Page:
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        PUNCH proudly presents an exclusive extract from the novel currently being written in great secrecy by Richard Nixon. The spelling has been cleaned up by MILES KINGTON.

It was a very wonderful morning. The dawn had come up over the rooftops of Washington like a stirring version of Home on the Range played on the piano. First, a few gleams of gold had appeared, like security officers checking that there were no undesirable elements in the sky. Several clouds had passed slowly as if to test precautions. Finally, when everything was clear, the sun had entered, smiling. Higher and higher it rose, a symbol of American unity and all that was best in, uh, democracy.

The President of the United States opened a window and looked out of the White House. He breathed in the fresh air. He breathed it out again. It tasted good. He felt good breathing in the fresh air. At the same time, he remembered that any American citizen could breathe in the same air as the President. That made him feel good, too.

When he had finished breathing in the air, he turned and came in. (I don’t mean that he then stopped breathing. He went on breathing during everything that happened after that. It’s just that I don’t mention he’s breathing all the time. There are some things that have to be taken for granted about an American President, because if everything had to be explained and justified the whole time, the system would come to a halt. Believe me.)

Not having yet described the President, we shall now proceed to do so. He was tall, handsome, kind, yet strong, also friendly, with a strong growth of hair on his chin which betokens the firm yet compassionate man. His friends sometimes said that he was like a cross between Henry Fonda and Paul Newman, and though he accepted this compliment gracefully, he did not fully believe it. For one thing, it ignored his strong resemblance to George C. Scott playing the part of Patton, though he bore no resemblance to the same actor playing the disgraceful caricature in Dr Strangelove. For another thing, he had learnt from experience that people like Henry Fonda and Paul Newman sometimes said tactless things in public, which was something a President could never do. Also, he was breathing all this time, which I won’t mention again.

The door of his room opened and in came his wife, whom we shall now proceed to describe. She was the ideal President’s wife. She had stuck by him through thick and thin, through all the irresponsible slander and politicking which had made his career so difficult and which we shall describe in detail in chapter three. Suffice it to say now that there had been no truth in any of these rumours. Anyway, a President is above rumours. There is no real need for chapter three. I may not even deliver it to the printers. Or at least, only selected portions of it. The printers do not have the power to force me to deliver chapter three, which in any case has been accidentally lost.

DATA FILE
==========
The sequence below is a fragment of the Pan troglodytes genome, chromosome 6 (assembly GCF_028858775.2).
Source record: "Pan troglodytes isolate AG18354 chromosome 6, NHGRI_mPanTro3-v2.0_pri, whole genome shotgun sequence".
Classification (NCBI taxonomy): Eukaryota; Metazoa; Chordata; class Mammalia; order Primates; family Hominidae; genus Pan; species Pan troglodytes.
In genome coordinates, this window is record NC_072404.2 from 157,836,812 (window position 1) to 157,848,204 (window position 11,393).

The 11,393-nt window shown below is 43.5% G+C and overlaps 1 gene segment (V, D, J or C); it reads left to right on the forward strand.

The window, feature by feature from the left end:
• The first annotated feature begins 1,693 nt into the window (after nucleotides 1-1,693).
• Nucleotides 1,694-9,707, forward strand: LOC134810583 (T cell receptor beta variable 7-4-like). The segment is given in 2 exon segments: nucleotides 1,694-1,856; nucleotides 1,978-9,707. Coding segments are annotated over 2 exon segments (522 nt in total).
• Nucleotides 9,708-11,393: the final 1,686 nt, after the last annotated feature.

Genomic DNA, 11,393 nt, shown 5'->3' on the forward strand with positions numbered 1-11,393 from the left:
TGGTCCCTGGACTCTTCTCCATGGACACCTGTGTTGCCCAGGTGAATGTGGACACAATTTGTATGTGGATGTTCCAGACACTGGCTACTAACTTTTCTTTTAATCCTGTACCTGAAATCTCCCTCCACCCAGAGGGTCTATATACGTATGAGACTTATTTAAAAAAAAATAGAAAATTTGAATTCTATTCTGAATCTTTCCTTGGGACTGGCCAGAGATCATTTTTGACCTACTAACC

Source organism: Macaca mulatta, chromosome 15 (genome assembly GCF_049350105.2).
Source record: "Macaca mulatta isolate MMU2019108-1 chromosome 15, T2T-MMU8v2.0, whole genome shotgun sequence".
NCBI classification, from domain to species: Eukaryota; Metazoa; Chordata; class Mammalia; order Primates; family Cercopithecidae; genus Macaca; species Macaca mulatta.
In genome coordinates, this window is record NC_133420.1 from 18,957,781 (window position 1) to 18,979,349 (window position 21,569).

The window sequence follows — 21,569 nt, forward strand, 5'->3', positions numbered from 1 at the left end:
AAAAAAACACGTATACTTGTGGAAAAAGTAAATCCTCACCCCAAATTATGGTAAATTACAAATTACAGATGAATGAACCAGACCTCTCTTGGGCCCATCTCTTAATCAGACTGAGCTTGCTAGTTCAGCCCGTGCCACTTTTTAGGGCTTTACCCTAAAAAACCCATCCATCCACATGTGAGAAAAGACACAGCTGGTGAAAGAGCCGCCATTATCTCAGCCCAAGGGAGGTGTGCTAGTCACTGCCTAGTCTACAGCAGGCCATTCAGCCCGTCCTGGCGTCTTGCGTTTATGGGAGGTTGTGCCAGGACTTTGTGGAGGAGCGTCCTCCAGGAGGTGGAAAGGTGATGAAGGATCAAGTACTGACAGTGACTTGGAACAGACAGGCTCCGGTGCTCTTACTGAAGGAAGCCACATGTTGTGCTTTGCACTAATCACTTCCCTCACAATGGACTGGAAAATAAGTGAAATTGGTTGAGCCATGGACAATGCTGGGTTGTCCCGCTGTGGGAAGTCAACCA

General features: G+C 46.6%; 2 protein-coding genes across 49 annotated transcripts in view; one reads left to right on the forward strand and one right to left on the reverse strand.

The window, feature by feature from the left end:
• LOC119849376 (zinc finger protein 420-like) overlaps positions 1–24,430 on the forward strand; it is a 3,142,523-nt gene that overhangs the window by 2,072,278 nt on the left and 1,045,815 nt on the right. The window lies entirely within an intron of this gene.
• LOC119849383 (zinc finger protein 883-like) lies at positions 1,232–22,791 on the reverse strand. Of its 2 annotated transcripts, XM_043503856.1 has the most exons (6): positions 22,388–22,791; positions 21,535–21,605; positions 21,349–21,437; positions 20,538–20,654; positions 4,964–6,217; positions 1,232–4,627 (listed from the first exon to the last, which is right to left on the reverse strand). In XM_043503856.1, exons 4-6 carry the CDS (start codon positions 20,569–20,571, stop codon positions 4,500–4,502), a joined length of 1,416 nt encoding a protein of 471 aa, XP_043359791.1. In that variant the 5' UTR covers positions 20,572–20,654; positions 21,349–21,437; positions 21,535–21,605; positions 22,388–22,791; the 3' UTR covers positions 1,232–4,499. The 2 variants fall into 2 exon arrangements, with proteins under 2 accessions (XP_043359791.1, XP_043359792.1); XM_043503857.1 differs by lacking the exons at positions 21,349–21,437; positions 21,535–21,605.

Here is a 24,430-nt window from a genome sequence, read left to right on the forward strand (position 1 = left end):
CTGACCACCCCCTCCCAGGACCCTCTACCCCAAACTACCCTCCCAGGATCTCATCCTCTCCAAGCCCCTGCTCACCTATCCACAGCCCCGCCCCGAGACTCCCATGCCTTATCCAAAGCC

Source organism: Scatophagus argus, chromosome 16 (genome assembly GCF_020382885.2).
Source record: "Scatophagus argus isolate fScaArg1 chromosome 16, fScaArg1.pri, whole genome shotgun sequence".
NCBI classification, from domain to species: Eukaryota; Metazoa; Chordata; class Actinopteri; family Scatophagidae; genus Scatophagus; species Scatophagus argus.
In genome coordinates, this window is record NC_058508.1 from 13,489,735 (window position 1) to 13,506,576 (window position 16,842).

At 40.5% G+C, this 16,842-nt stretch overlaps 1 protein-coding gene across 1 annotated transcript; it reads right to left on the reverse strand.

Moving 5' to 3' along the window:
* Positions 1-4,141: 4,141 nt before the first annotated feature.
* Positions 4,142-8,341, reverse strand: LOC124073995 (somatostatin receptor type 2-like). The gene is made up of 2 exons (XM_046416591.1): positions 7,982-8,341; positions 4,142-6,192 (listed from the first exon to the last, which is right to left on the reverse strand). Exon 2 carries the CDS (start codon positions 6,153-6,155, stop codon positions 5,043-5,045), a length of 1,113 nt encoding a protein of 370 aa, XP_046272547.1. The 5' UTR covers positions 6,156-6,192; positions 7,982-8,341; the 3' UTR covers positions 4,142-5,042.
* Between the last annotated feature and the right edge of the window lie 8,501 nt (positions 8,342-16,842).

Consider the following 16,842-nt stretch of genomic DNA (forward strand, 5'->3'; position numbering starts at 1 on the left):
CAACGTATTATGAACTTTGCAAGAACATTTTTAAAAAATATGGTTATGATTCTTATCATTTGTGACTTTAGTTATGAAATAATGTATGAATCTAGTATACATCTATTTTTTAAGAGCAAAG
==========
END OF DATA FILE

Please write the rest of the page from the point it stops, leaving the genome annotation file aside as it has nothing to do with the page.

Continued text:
Meanwhile, the President’s wife was coming in through the door of his room. She opened her mouth to speak. The President switched on his bedside tape recorder.

‘Testing, one, two, three, four…’ she said. He nodded. The level was good. ‘How are you this morning?’ she asked.

‘I am fine,’ he said gravely. ‘It is a very wonderful morning. Hold on a moment.’

He turned the knobs and switched a switch.

‘How are you this morning?’ asked the tape recorder.

‘It is working well,’ said the President. ‘Was there something you wished to talk to me about? As you know, the President of the United States should be accessible at all times, even to his wife.’

They both laughed at this joke which had gone down so well in his campaigns of 1959, 1963, 1968, and 1976 but not 1975, which was the one they did not talk about. This will be explained in chapter five, but I can reveal now that in that year the President had been exposed to a press campaign of such venom and turpitude that the American public had been temporarily blinded to his statesmanlike qualities.

‘There is one thing that puzzles me,’ said his wife. ‘On the hall table this morning I found a ten dollar bill. Where did it come from?’

‘As you know,’ said the President to the tape recorder but smiling at his wife to show she was included, ‘the occupant of the White House is the recipient of many well-intentioned gifts, which is our custom to return with thanks. This particular gift of money came anonymously. The FBI are working to find out its source; meanwhile I left it lying around to show that I am not interested in money.’

‘And yet,’ said his wife, ‘we are not rich. Why even now in my purse I have a bill for nine dollars fifty from the laundry which I am at my wit’s end to pay. It would be so tempting to use that bank-note to settle the bill.’

‘But it is out of the question,’ laughed the President morally.